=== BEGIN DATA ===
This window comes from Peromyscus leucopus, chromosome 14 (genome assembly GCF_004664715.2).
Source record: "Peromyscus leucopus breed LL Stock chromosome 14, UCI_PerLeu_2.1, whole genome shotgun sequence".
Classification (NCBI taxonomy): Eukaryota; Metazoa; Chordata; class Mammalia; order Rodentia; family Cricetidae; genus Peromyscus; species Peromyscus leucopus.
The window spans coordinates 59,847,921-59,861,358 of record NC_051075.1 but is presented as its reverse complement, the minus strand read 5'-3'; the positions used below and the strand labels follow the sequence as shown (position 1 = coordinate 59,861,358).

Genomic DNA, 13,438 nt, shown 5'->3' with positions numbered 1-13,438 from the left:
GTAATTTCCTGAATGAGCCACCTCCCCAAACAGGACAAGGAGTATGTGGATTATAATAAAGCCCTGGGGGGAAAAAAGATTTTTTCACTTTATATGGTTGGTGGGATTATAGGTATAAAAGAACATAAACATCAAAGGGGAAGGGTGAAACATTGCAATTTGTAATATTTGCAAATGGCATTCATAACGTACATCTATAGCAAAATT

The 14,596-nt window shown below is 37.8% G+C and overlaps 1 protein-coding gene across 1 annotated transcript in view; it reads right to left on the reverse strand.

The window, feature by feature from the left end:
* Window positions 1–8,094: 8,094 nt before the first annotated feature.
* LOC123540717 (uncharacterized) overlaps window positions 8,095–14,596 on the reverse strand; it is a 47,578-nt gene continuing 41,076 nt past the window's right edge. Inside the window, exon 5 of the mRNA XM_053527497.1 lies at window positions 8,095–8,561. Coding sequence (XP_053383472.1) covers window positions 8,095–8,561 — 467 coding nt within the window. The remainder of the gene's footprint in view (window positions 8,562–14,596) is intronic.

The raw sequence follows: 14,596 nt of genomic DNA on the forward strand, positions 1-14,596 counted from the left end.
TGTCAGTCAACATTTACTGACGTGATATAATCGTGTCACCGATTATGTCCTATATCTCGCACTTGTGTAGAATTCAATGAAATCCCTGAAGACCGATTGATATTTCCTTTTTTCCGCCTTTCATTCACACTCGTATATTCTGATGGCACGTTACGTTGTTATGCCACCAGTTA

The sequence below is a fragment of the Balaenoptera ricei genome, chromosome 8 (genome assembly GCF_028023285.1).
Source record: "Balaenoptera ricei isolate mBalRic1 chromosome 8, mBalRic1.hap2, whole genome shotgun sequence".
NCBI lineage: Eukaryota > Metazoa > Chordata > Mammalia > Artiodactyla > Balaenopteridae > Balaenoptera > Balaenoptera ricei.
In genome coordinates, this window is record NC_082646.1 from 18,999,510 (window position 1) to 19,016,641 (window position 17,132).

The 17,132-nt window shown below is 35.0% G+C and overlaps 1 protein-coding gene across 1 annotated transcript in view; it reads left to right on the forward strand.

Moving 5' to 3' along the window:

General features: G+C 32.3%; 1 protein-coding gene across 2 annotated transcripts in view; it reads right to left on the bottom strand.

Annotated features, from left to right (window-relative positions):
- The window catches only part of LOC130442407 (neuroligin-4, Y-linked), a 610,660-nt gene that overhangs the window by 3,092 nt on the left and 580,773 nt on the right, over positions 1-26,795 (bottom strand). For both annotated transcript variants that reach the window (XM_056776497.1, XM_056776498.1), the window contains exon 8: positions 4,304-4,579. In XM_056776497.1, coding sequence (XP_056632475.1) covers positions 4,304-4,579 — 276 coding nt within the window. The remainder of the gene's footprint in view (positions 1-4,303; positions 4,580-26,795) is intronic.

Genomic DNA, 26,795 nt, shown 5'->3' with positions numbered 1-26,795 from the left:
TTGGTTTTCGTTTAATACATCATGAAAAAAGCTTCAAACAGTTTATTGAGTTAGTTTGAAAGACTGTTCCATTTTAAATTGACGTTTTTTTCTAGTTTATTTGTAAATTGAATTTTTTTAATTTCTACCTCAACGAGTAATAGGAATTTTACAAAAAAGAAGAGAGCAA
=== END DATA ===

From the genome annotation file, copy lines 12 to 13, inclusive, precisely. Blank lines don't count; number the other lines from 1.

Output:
TGTCAGTCAACATTTACTGACGTGATATAATCGTGTCACCGATTATGTCCTATATCTCGCACTTGTGTAGAATTCAATGAAATCCCTGAAGACCGATTGATATTTCCTTTTTTCCGCCTTTCATTCACACTCGTATATTCTGATGGCACGTTACGTTGTTATGCCACCAGTTA

The sequence below is a fragment of the Balaenoptera ricei genome, chromosome 8 (genome assembly GCF_028023285.1).